Look at any proprietary library distribution for Java (I have no C# experience to speak of, but I'd expect it's the same). They don't give you the complete source file; they just give you a file with every method's implementation blanked ({} or {return null;} or the like) and everything they can get away with hiding hidden. You can't call that anything but a header.

There is no technical reason, however, why a C or C++ compiler could count everything in an appropriately-marked file as extern unless that file is being compiled directly. However, the costs for compilation would be immense because neither C nor C++ is fast to parse, and that's a very important consideration. Any more complex method of melding headers and source would quickly encounter technical issues like the need for the compiler to know an object's layout.


Solution:15

Header files are an integral part of the language. Without header files, all static libraries, dynamic libraries, pretty much any pre-compiled library becomes useless. Header files also make it easier to document everything, and make it possible to look over a library/file's API without going over every single bit of code.

They also make it easier to organize your program. Yes, you have to be constantly switching from source to header, but they also allow you define internal and private APIs inside the implementations. For example:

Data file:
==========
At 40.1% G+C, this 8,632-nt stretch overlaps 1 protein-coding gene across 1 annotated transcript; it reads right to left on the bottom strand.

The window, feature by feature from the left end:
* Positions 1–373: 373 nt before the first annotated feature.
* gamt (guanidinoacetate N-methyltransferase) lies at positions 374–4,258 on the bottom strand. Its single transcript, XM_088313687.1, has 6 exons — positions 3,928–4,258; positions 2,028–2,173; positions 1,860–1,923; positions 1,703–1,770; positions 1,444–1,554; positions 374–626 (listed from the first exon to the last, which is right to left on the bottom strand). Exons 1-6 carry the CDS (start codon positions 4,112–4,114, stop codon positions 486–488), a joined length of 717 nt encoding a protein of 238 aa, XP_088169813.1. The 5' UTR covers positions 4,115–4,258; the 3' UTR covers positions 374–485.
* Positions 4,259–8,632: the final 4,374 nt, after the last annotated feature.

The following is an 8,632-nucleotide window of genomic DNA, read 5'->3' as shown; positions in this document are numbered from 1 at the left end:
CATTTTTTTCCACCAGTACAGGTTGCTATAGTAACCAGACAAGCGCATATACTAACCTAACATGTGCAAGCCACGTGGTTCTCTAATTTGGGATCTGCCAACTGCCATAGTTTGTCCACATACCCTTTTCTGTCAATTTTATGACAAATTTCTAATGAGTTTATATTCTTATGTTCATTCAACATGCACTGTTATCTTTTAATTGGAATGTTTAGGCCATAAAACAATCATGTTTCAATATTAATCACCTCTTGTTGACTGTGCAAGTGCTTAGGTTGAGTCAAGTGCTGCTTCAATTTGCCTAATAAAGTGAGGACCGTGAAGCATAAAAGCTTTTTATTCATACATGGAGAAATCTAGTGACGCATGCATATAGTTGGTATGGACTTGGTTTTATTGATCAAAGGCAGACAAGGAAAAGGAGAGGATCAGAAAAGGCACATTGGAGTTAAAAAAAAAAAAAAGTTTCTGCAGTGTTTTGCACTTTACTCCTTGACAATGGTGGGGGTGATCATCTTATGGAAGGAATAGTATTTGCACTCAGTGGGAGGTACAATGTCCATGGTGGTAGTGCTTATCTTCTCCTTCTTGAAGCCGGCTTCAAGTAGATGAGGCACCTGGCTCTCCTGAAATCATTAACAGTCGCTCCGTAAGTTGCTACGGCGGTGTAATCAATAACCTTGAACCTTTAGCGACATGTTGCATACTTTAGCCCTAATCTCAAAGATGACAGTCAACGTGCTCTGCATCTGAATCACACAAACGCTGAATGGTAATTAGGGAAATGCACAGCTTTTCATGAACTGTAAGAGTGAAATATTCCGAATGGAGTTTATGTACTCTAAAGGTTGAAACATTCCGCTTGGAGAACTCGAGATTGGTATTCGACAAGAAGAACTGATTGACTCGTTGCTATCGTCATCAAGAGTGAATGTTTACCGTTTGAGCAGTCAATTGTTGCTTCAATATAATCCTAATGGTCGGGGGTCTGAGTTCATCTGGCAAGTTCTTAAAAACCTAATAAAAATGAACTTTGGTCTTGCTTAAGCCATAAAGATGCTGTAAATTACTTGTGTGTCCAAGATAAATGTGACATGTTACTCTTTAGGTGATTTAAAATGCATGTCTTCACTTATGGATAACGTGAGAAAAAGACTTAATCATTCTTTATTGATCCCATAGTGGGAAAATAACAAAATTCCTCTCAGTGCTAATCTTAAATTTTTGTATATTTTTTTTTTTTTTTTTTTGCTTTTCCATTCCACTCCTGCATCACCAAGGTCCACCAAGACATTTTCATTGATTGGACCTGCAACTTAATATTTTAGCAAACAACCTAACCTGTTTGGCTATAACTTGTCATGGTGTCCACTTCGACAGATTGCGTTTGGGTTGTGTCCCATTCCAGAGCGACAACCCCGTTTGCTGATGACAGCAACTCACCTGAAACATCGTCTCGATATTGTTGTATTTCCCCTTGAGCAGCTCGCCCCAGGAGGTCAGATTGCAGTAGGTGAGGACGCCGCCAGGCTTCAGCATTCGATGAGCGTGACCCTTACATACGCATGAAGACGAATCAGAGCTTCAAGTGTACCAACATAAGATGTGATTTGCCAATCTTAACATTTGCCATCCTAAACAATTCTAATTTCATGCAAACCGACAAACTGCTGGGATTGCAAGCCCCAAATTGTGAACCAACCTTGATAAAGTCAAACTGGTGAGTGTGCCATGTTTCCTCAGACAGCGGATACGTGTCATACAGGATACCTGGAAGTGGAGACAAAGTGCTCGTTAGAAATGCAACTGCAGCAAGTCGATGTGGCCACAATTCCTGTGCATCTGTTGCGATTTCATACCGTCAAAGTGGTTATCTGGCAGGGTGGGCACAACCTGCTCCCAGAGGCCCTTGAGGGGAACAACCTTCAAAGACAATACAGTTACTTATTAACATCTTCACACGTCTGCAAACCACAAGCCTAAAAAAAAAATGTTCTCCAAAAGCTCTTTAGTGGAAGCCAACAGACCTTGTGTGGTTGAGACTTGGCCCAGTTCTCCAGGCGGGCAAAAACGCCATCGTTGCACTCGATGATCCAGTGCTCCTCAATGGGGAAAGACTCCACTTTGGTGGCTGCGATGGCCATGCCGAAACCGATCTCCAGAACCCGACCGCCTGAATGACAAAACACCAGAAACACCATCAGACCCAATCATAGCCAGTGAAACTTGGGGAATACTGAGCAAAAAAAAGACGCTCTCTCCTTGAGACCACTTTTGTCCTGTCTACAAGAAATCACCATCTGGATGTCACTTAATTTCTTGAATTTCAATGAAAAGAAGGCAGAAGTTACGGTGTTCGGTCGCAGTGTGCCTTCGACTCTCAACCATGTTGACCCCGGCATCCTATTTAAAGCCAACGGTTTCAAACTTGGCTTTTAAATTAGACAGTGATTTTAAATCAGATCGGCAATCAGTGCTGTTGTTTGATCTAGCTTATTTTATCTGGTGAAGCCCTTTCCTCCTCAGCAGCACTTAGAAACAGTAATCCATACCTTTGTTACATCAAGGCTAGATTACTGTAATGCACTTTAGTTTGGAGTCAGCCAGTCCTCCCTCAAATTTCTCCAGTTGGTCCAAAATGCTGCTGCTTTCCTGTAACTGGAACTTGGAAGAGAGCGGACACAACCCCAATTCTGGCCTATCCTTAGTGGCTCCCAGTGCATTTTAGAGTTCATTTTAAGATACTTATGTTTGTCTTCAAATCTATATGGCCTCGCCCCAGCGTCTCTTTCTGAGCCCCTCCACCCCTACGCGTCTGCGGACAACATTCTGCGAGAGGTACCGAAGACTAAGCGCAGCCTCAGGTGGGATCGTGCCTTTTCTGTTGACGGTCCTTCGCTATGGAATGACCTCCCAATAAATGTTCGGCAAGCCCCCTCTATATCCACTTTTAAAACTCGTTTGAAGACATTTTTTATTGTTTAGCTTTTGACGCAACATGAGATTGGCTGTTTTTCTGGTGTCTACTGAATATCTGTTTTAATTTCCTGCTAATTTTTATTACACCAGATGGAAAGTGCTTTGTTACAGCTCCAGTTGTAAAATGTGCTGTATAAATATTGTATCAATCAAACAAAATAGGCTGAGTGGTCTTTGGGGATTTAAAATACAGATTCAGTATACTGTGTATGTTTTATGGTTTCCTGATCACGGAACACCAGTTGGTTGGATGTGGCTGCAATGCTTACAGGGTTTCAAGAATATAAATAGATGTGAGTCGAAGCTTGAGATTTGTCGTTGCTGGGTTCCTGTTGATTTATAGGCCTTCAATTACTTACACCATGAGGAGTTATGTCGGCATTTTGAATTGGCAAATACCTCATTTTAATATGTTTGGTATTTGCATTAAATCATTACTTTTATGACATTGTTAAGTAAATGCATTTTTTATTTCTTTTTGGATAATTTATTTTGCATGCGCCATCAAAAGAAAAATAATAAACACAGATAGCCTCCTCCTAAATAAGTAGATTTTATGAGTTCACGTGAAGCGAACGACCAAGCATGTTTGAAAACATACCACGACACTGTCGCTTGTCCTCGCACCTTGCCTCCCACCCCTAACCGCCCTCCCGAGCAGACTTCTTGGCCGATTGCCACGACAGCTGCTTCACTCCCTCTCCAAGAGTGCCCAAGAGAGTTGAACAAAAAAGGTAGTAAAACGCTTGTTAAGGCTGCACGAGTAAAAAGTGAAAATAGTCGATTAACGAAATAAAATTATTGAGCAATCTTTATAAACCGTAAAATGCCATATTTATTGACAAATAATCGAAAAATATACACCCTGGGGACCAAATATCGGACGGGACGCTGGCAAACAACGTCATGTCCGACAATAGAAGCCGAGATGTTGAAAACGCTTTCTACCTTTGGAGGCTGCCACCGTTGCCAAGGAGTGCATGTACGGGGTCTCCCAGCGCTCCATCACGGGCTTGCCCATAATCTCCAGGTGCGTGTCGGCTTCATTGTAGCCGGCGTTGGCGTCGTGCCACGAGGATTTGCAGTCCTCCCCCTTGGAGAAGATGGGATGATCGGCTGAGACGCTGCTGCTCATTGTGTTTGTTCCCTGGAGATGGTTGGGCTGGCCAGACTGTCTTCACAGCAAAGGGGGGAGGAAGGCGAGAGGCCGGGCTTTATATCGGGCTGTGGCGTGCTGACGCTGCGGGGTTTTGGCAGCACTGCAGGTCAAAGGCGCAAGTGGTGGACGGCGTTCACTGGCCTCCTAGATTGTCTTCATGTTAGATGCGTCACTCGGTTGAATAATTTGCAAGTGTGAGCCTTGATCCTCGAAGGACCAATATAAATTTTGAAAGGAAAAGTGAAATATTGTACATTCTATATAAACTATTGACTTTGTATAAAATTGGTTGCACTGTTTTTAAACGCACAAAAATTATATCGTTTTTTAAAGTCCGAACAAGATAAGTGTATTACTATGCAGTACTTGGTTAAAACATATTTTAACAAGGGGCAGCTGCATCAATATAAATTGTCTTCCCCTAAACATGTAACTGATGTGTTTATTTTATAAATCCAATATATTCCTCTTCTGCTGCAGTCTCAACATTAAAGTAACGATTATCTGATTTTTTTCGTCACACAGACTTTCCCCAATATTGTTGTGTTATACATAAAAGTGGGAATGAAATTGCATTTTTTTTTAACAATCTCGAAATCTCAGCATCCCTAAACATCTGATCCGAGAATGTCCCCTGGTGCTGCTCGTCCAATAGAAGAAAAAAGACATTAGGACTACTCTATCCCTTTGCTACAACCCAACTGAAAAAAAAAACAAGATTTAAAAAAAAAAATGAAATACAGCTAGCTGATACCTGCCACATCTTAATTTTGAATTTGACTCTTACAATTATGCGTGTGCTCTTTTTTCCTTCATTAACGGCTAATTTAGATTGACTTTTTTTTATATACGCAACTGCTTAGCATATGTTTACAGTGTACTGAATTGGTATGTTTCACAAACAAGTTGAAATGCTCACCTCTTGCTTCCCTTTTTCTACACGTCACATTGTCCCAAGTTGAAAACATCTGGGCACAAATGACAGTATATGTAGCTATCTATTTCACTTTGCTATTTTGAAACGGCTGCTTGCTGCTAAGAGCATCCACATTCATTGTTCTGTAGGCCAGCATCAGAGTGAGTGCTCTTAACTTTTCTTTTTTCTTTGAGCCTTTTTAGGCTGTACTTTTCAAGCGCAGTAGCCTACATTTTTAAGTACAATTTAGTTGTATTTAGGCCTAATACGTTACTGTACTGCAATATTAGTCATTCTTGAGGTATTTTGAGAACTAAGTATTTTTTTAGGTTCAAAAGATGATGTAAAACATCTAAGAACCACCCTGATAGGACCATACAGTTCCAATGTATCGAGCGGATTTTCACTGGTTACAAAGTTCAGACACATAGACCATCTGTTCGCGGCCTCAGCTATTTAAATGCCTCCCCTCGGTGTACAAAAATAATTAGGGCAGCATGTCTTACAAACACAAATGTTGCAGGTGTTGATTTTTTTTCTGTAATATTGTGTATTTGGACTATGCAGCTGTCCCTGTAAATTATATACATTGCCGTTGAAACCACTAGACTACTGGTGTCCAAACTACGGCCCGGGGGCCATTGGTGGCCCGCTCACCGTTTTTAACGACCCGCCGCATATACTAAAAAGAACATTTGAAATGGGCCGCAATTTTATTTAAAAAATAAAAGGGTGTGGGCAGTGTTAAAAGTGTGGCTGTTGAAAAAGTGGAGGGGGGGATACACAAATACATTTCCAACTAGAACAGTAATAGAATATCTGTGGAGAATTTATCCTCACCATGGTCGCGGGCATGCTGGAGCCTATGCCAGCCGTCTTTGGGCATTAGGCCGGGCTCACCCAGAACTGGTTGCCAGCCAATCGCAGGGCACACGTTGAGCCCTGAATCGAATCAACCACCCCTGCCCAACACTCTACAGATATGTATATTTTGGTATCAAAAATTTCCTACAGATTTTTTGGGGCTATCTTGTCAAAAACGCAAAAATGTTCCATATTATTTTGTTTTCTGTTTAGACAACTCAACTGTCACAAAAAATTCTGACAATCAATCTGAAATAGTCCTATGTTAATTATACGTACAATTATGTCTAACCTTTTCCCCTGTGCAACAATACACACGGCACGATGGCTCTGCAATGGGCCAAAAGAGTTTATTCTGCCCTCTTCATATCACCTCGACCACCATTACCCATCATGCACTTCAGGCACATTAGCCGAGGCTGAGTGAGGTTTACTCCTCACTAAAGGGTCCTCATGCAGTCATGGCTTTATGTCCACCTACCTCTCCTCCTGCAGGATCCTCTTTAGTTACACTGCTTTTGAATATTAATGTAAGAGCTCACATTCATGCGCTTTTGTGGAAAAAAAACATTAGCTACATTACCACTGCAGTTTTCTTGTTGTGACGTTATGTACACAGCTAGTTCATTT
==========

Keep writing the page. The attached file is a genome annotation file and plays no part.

MySource.h:

extern int my_library_entry_point(int api_to_use, ...);  

MySource.c:

int private_function_that_CANNOT_be_public();    int my_library_entry_point(int api_to_use, ...){    // [...] Do stuff  }    int private_function_that_CANNOT_be_public() {    }  

If you #include <MySource.h>, then you get my_library_entry_point.

If you #include <MySource.c>, then you also get private_function_that_CANNOT_be_public.

You see how that could be a very bad thing if you had a function to get a list of passwords, or a function which implemented your encryption algorithm, or a function that would expose the internals of an OS, or a function that overrode privileges, etc.


Solution:16

Oh Yes!

After coding in Java and C# it's really annoying to have 2 files for every classes. So I was thinking how can I merge them without breaking existing code.

In fact, it's really easy. Just put the definition (implementation) inside an #ifdef section and add a define on the compiler command line to compile that file. That's it.

Here is an example:

/* File ClassA.cpp */    #ifndef _ClassA_  #define _ClassA_    #include "ClassB.cpp"  #include "InterfaceC.cpp"    class ClassA : public InterfaceC  {  public:      ClassA(void);      virtual ~ClassA(void);        virtual void methodC();    private:      ClassB b;  };